More broadly, the US drive to pit democracies against autocracies, as laid out in the security strategy, does not resonate well in Asia and many other regions. It will work against the economic integration, prosperity and harmony that is required to mobilise joint resources and forge the inclusive global governance that is required to deal with our shared threats.

Biden’s strategy does pay lip service to the contradiction between its two stated priorities of shared challenges and geopolitical competition, proposing a “dual-track approach” that allows for cooperation with any country – including geopolitical rivals – and calling for “responsible competition” with China.

However, these remain abstract notions and there is little indication of how they can be realised in practice, or how the US hopes to promote global cooperation while pitting a select group of like-minded countries against others.

Thankfully, both sides still have the political will to work together, whatever their differences. In a press conference just before the opening of the Communist Party congress, senior official Sun Yeli said that the most important thing in international relations in the next 50 years would be “a right way” for the US and China “ to get along”.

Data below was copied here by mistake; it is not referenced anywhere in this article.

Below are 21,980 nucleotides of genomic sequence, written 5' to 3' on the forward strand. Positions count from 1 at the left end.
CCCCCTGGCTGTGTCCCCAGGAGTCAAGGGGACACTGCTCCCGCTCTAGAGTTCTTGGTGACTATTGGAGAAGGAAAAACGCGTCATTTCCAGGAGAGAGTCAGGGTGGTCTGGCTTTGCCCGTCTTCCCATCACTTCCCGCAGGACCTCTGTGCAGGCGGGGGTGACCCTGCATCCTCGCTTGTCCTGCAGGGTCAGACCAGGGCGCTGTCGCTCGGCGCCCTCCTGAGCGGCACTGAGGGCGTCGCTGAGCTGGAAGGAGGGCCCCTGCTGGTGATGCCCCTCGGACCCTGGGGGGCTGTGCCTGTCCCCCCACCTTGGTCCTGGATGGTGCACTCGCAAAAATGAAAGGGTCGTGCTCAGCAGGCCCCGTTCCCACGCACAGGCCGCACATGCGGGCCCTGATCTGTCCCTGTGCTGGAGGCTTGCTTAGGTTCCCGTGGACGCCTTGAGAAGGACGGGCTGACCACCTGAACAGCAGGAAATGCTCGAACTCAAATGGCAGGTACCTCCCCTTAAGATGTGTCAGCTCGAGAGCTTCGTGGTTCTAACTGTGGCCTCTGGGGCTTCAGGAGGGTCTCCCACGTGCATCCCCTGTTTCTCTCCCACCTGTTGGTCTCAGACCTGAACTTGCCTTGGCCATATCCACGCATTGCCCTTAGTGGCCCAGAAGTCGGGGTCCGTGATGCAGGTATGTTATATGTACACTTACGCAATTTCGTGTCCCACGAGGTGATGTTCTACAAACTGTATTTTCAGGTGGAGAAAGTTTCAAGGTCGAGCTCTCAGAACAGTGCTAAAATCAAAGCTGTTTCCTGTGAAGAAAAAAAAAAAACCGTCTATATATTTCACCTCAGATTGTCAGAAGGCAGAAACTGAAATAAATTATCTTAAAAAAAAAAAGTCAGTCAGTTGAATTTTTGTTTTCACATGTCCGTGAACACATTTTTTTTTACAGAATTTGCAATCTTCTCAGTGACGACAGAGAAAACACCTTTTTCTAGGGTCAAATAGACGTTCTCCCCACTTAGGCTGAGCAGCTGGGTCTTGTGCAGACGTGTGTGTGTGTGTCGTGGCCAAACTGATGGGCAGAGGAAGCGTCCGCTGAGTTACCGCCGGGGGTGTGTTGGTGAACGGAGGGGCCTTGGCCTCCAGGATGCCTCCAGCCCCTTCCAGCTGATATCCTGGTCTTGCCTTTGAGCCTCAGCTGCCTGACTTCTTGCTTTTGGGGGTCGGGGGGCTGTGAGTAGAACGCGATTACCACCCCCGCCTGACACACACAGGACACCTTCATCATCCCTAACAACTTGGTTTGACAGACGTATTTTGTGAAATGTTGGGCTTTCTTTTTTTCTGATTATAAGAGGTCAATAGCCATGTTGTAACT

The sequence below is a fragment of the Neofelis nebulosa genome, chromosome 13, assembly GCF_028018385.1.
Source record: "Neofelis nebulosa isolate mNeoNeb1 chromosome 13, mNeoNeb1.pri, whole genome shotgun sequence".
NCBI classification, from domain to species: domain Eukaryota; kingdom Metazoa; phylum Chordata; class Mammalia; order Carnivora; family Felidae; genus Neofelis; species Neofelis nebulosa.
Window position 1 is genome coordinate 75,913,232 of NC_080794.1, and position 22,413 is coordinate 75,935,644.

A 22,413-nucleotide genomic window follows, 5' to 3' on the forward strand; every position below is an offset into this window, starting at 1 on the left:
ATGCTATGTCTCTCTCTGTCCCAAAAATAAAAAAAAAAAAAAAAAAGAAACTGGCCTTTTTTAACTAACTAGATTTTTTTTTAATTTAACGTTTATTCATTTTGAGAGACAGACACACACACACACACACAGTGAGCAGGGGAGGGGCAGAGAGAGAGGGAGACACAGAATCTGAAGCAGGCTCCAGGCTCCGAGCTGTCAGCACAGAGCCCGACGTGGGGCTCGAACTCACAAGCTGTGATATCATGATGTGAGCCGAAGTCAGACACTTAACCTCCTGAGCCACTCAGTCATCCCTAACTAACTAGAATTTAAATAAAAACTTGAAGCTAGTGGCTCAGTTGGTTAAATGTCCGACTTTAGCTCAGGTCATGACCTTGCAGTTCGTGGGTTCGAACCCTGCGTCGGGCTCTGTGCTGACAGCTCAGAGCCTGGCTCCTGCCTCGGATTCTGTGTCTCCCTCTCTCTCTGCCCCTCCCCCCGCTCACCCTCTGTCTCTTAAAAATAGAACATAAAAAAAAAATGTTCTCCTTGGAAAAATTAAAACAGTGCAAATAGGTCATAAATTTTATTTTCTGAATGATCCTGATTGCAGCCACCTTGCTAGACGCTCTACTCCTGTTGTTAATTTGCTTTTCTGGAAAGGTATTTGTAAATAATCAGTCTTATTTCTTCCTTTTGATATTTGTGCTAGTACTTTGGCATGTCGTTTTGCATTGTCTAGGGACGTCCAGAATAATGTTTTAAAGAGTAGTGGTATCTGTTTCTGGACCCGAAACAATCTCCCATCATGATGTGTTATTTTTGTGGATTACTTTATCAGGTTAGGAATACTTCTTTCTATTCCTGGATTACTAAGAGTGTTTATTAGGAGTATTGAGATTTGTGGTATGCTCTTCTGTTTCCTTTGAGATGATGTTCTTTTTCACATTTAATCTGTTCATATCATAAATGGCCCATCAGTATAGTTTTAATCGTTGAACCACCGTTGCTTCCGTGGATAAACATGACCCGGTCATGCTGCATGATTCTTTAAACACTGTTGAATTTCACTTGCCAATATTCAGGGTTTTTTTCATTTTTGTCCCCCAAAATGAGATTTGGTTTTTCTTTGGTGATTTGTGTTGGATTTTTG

US-China competition won’t help battle against climate change

Last week, Secretary of State Antony Blinken reiterated that the US must not lose sight of the cooperative aspects of the relationship, recognising that problems like climate change and global health will be difficult to solve if the two nations are not engaged.

Biden’s new strategy highlights the question of how the US and China can cooperate and compete at the same time in a world of growing tensions. For now, the answer to that paradox remains a work in progress. Solving it will require creative statecraft by leaders up to the Fitzgerald test of juggling two seemingly contradictory ideas at the same time.

Wang Huiyao is the founder of the Centre for China and Globalisation, a Beijing-based non-governmental think tank